Review The Boy With Two Hearts, Wales Millennium Centre by Tracey Robinson

The Boy With Two Hearts written by Hamed Amiri, adapted for the stage by Phil Porter. Wales Millennium Centres’ first homegrown production since reopening and the first Welsh refugee story brought to the stage.

This true story moved me to tears, it was one of the most inspirational plays I’ve ever seen. This story could be happening today, with the recent events which has led to the fall of Kabul.

The play was performed by Hassam/Son (Shamail Ali) Hamed/Son (Farshid Rokey) Hussein/son (Ahmed Sakhi) Fariba/Mum (Gehane Strehler) Mohammed/Dad (Dana Haqjoo) and singer Elaha Soroor

In 2000, Hamed Amiri’s family have to leave their home and their life in Herat, Afghanistan. They need protection from the Taliban, who have issued a warrant to execute the mother, Fariba Amiri, for speaking out against the Taliban, demanding freedom for women’s rights. They also need medical help for the oldest son, Hussein, who has a rare, life-threatening heart condition.

Their journey leaving their home, learning to live with nothing, having to spend a long time on the road, never being safe, worrying every day whether they will ever make it to the UK, their “safe haven”, and having to put their lives into the hands of smugglers again and again is heart-breaking, one of many families who have left their lives behind to find safety in Europe and continue to do so.

Clothes hang from rafters above the stage in WMC and a disarray of suitcases and clothing are strewn around the edge of the stage. Creative stage captions set the scene and draw you in to the families fight and struggle but it’s not just about the hardship, it’s about fear, love, family, determination, courage and hope – these are the emotions that ignite a fire inside of you whilst you’re drawn into their powerful story.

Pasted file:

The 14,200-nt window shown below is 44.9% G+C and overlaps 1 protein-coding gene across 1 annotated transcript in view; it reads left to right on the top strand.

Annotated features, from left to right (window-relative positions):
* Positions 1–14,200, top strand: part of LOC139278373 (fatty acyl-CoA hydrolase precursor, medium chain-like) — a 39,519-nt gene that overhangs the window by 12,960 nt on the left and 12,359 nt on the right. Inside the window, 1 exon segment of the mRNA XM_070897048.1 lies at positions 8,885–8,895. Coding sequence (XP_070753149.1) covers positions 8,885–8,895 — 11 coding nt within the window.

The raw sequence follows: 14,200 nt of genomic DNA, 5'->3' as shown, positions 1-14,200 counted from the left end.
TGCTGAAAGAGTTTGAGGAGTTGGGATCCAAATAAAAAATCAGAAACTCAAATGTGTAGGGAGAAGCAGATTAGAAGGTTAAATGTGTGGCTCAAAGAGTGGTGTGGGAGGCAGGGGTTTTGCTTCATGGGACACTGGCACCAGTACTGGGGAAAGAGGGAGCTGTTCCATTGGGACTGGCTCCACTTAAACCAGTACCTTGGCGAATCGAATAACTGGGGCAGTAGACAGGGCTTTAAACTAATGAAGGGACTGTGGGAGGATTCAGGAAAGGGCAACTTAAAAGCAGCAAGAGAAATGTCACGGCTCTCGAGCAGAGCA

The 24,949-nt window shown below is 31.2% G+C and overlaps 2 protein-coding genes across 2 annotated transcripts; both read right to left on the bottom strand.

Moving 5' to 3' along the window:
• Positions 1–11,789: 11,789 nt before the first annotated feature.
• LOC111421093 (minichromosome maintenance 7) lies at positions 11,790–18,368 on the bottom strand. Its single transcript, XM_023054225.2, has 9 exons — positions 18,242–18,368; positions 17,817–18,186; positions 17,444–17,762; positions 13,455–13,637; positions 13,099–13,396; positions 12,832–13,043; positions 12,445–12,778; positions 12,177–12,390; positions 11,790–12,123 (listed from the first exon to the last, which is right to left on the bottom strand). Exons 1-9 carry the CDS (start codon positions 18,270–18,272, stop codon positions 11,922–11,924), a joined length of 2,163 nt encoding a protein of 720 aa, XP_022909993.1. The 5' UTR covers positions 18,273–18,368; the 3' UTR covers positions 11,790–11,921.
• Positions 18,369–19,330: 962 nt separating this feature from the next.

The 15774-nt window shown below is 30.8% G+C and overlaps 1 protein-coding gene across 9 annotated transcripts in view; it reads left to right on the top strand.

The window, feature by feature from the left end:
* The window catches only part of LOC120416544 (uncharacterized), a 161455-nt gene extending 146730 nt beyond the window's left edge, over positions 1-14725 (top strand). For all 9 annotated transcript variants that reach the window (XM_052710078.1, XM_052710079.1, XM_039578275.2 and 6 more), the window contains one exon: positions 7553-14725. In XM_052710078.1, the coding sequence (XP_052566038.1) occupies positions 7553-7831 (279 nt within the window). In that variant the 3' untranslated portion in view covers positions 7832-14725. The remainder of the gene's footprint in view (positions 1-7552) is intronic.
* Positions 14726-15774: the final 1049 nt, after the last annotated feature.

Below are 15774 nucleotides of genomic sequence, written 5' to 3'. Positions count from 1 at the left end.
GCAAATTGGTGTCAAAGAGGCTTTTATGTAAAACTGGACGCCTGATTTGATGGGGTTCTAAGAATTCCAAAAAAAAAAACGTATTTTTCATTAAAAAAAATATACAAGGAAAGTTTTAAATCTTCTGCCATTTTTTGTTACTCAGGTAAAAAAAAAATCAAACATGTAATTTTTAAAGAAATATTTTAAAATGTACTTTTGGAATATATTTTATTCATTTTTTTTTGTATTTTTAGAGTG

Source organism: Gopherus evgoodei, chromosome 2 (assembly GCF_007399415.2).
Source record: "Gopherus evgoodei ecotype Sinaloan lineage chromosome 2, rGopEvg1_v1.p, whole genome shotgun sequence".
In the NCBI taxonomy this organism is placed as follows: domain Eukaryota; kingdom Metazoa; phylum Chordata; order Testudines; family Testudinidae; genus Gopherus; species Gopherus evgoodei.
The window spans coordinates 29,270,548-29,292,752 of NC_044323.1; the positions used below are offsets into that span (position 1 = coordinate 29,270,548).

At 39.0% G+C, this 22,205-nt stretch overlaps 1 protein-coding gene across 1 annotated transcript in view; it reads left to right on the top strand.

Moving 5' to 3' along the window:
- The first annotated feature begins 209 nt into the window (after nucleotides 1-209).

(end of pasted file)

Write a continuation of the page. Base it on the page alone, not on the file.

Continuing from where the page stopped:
The play is split between two emotional, nerve-racking journeys. The first shows the families cold and desperate journey through Moscow and then onto Europe, travelling by hiding in car boots, lowering themselves into the back of a lorry to hide from police and almost suffocating crammed inside a shipping container, without food or drink, however, these are only a small part of the family’s history. Their journey depicts how much they rely on the kindness of strangers, but we also see how so much cruelty while travelling to the UK leaves Hamed mistrustful of others.

The second path they take is through Hassam, Hamed and Hussein’s determination to succeed, once they settle in Cardiff, it also takes us on Hussein’s journey with the healthcare system for the treatment he so desperately needs. The wonderful vocals of Afghan singer Elaha Soroor, drifts on and off the stage throughout the play, observing the family’s’ heartache alongside the audience but also lending her haunting vocals, like death, to accompany the beat of Hussein’s heart, his fight for life and his struggle to breathe. Despite having been through the toughest times one can imagine, Hussein Amiri’s hope and positivity shines so bright and seems to have no ends.

The actors are so skilled at pulling you into every situation they encounter, drawing you into their love for one another and the pain they endure. This story is a moving and absorbing memoir, it is a very emotional love letter to the NHS. It oozes hope, courage and a love for life, it tells the story of how many lives a person can touch in just a short time and deserves to be shown to a very, very wide audience.

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